Teacher-student: : find the closest approximation to the reference function , in some norm. The norm over the domain may be approximated with a sample (e.g. the training set). Here, the reference model “teaches” the student model . We can have the small model be a reparameterized version of or a completely different model.
Most existing compression approaches fall in one of these categories. In particular, traditional compression techniques have been applied using techniques most related to direct training and direct compression: using low-precision weight representations through some form of rounding (see Gupta et al., 2015; Hubara et al., 2016 and references therein), even single-bit (binary) values (Fiesler et al., 1990; Courbariaux et al., 2015; Rastegari et al., 2016; Hubara et al., 2016; Zhou et al., 2016), ternary values (Hwang and Sung, 2014; Li et al., 2016; Zhu et al., 2017) or powers of two (Marchesi et al., 1993; Tang and Kwan, 1993); quantization of weight values, soft (Nowlan and Hinton, 1992; Ullrich et al., 2017) or hard (Fiesler et al., 1990; Marchesi et al., 1993; Tang and Kwan, 1993; Gong et al., 2015; Han et al., 2015); zeroing weights to achieve a sparse model (Hanson and Pratt, 1989; Weigend et al., 1991; LeCun et al., 1990; Hassibi and Stork, 1993; Reed, 1993; Yu et al., 2012; Han et al., 2015); low-rank factorization of weight matrices (Sainath et al., 2013; Denil et al., 2013; Jaderberg et al., 2014; Denton et al., 2014; Novikov et al., 2015); hashing (Chen et al., 2015); and lossless compression, such as Huffman codes (Han et al., 2016). Some papers combine several such techniques to produce impressive results, e.g. Han et al. (2016) use pruning, trained quantization and Huffman coding. Although we comment on some of these works in this paper (particularly regarding the direct compression approach), we defer detailed discussions to our companion papers on specific compression techniques (quantization in Carreira-Perpiñán and Idelbayev, 2017a and pruning in Carreira-Perpiñán and Idelbayev, 2017b, so far).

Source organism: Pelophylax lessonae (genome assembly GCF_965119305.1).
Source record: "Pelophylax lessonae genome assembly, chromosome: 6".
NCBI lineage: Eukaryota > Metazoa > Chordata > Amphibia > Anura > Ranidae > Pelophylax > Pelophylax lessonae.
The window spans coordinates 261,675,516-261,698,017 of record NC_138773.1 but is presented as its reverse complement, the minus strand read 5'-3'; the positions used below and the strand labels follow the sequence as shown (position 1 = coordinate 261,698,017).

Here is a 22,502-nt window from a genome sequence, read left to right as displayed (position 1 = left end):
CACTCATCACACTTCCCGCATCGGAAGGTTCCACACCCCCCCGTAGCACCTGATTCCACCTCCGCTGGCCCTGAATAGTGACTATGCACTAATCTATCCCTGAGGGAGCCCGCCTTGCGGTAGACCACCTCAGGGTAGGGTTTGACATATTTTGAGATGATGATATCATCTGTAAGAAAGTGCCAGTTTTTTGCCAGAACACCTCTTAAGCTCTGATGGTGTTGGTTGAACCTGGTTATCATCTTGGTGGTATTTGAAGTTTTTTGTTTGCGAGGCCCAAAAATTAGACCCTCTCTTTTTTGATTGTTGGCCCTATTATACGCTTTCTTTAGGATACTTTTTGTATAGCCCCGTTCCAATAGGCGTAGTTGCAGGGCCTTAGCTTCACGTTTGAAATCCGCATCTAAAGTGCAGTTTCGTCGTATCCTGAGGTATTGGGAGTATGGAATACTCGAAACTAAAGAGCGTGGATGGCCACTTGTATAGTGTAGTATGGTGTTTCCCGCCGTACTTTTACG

The teacher-student approach seems to have arisen in the ensemble learning literature, inspired by the desire to replace a large ensemble model (e.g. a collection of decision trees), which requires large storage and is slow at test time, with a smaller or faster model with similar classification accuracy(Zhou, 2012, section 8.5). The smaller model can be of the same type as the ensemble members, or a different type of model altogether (e.g. a neural net). The basic idea is, having trained the large ensemble on a labeled training set, to use this ensemble (the “teacher”) to label a larger, unlabeled dataset (which may be available in the task at hand, or may be generated by some form of sampling). This larger, labeled dataset is then used to train the smaller model (the “student”). The hope is that the knowledge captured by the teacher is adequately represented in the synthetically created training set (although the teacher’s mistakes will also be represented in it), and that the student can learn it well even though it is a smaller model. More generally, the approach can be applied with any teacher, not necessarily an ensemble model (e.g. a deep net), and the teacher’s labels may be transformed to improve the student’s learning, e.g. log-outputs (Ba and Caruana, 2014)